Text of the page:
Is It a Gulag Yet?

| Wed Nov. 2, 2005 2:05 PM EST

The Washington Post's report about the CIA's "covert prison system" around the world—including old Soviet-era prisons in Eastern Europe—is worth reading in full, but this paragraph gets right to the heart of the problem here:

[A]s the volume of leads pouring into the CTC from abroad increased, and the capacity of its paramilitary group to seize suspects grew, the CIA began apprehending more people whose intelligence value and links to terrorism were less certain, according to four current and former officials. The original standard for consigning suspects to the invisible universe was lowered or ignored, they said. "They've got many, many more who don't reach any threshold," one intelligence official said.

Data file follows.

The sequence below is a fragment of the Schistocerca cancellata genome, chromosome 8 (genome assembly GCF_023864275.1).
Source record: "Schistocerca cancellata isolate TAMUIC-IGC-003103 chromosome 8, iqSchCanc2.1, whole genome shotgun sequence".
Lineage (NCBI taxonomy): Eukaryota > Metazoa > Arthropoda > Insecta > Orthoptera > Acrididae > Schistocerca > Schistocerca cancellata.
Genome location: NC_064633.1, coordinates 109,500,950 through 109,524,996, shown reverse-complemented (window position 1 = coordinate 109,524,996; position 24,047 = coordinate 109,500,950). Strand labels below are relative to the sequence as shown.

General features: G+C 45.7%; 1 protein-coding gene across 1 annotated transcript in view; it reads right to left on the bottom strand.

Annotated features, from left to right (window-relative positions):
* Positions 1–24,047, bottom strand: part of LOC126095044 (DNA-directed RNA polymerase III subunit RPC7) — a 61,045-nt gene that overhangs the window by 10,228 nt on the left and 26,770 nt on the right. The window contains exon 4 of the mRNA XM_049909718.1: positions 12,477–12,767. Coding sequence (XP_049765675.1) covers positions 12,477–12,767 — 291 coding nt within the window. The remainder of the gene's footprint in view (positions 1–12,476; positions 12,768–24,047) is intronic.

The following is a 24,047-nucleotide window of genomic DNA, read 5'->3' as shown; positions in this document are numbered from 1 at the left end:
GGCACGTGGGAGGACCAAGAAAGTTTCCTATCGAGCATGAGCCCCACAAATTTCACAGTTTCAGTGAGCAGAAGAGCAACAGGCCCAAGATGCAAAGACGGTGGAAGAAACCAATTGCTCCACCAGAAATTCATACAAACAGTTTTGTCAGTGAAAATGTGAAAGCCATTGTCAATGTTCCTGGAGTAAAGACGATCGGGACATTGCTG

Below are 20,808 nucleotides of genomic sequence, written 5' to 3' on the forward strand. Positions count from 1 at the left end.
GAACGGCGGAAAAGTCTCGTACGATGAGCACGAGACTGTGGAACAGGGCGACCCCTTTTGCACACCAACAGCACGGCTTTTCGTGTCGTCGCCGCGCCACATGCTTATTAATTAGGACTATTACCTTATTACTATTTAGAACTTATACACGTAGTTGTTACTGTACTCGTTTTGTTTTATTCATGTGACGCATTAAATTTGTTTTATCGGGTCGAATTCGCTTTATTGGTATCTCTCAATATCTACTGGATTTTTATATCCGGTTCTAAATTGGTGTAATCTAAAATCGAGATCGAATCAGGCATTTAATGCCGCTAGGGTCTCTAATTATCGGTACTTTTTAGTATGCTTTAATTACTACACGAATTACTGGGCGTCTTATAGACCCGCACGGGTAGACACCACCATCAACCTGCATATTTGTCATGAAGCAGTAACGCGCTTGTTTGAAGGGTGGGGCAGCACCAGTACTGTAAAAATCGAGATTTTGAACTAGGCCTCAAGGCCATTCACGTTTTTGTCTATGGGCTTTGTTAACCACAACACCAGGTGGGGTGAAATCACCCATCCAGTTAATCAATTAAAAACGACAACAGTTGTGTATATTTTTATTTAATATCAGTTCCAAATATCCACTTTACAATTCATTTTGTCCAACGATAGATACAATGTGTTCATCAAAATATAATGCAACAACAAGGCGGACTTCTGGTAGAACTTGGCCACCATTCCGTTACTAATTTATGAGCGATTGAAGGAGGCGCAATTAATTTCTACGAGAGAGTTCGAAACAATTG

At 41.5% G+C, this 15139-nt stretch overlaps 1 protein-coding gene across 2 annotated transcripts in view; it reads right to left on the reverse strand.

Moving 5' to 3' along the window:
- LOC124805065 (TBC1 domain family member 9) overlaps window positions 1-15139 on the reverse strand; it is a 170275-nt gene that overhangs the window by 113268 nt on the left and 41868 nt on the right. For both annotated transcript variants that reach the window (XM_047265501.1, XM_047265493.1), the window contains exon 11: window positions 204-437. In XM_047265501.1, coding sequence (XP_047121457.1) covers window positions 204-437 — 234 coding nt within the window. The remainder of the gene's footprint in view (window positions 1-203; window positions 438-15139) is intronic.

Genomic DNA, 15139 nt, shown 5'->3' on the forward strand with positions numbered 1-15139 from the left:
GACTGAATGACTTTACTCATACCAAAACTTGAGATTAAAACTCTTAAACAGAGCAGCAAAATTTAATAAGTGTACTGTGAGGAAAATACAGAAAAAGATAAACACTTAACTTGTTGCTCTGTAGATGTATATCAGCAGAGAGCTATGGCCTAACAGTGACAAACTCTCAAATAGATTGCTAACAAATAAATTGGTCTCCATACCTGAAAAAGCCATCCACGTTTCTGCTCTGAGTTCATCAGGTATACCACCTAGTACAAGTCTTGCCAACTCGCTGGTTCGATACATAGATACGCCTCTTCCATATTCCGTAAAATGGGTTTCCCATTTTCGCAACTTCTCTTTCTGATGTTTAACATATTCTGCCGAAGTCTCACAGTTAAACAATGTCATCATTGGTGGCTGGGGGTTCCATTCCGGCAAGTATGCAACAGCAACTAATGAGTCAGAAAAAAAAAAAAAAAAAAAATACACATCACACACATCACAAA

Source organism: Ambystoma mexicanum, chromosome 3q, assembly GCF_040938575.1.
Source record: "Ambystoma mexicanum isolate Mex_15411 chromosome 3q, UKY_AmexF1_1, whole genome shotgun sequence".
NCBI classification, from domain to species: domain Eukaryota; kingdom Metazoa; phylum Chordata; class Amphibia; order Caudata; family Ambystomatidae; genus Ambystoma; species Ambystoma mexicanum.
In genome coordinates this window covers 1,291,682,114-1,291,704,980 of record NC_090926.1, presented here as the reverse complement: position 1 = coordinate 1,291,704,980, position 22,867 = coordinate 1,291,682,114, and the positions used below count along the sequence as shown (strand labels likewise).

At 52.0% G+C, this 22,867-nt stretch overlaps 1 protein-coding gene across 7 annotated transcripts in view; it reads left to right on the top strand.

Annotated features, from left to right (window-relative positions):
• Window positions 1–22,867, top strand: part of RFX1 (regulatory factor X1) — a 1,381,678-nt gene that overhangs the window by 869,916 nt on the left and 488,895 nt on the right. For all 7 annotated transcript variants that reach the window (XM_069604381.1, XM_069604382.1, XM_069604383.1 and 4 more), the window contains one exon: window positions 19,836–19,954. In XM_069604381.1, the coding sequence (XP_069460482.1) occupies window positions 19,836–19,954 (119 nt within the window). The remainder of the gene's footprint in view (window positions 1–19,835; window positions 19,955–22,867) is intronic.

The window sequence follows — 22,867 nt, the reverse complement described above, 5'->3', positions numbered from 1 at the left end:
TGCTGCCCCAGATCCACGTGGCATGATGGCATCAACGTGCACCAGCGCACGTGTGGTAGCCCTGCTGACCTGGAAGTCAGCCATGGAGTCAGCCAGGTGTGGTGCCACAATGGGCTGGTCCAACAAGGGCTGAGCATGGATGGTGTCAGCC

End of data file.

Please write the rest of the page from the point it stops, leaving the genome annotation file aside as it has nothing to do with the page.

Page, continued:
Right. The torture debate tends to focus on whether it's appropriate to hold without trial or even administer a dose of waterboarding to cartoonish villains like Khalid Sheikh Mohammed, but that misses the point. Mostly, it's just impossible to know who is being captured and thrown into some repainted gulag somewhere in the ex-USSR, and as the "war on terror" drags on without end, more and more very innocent people are going to fall into the net. It's inevitable—and as the intelligence official quoted above notes, that's what's happening.

That far-flung prison system, by the way, explains why Dick Cheney and his aides—including Scooter Libby's replacement, David Addington—are pushing to create a CIA exemption for the McCain anti-torture amendment. (Read the piece for a description of how Addison "ate for lunch" a Pentagon aide who meekly brought up the Geneva Conventions. How adorable.) If the Senate passes that exemption, they'll be offering a blanket endorsement of the "covert prison system" the Post has